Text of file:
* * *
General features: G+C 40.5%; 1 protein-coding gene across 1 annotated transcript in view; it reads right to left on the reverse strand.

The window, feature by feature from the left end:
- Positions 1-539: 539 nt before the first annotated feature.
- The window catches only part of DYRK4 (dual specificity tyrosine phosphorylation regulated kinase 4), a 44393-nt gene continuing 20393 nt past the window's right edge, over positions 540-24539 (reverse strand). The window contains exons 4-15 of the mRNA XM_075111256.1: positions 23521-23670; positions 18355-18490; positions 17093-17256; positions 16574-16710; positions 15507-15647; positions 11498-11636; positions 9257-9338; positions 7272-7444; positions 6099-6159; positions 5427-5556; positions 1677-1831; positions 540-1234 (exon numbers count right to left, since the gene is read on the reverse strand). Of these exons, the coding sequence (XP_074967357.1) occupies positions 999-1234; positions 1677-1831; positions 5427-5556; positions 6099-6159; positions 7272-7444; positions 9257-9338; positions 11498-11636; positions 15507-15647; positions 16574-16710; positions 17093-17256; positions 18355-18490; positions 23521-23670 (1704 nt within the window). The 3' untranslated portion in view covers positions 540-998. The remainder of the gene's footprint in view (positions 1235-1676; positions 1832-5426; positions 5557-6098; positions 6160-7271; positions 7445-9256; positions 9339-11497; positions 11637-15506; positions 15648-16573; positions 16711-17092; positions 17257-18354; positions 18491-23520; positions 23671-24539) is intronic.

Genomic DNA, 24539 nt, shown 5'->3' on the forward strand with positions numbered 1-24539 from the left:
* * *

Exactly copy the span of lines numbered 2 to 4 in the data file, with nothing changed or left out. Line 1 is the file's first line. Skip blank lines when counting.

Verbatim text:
The window, feature by feature from the left end:
- Positions 1-539: 539 nt before the first annotated feature.
- The window catches only part of DYRK4 (dual specificity tyrosine phosphorylation regulated kinase 4), a 44393-nt gene continuing 20393 nt past the window's right edge, over positions 540-24539 (reverse strand). The window contains exons 4-15 of the mRNA XM_075111256.1: positions 23521-23670; positions 18355-18490; positions 17093-17256; positions 16574-16710; positions 15507-15647; positions 11498-11636; positions 9257-9338; positions 7272-7444; positions 6099-6159; positions 5427-5556; positions 1677-1831; positions 540-1234 (exon numbers count right to left, since the gene is read on the reverse strand). Of these exons, the coding sequence (XP_074967357.1) occupies positions 999-1234; positions 1677-1831; positions 5427-5556; positions 6099-6159; positions 7272-7444; positions 9257-9338; positions 11498-11636; positions 15507-15647; positions 16574-16710; positions 17093-17256; positions 18355-18490; positions 23521-23670 (1704 nt within the window). The 3' untranslated portion in view covers positions 540-998. The remainder of the gene's footprint in view (positions 1235-1676; positions 1832-5426; positions 5557-6098; positions 6160-7271; positions 7445-9256; positions 9339-11497; positions 11637-15506; positions 15648-16573; positions 16711-17092; positions 17257-18354; positions 18491-23520; positions 23671-24539) is intronic.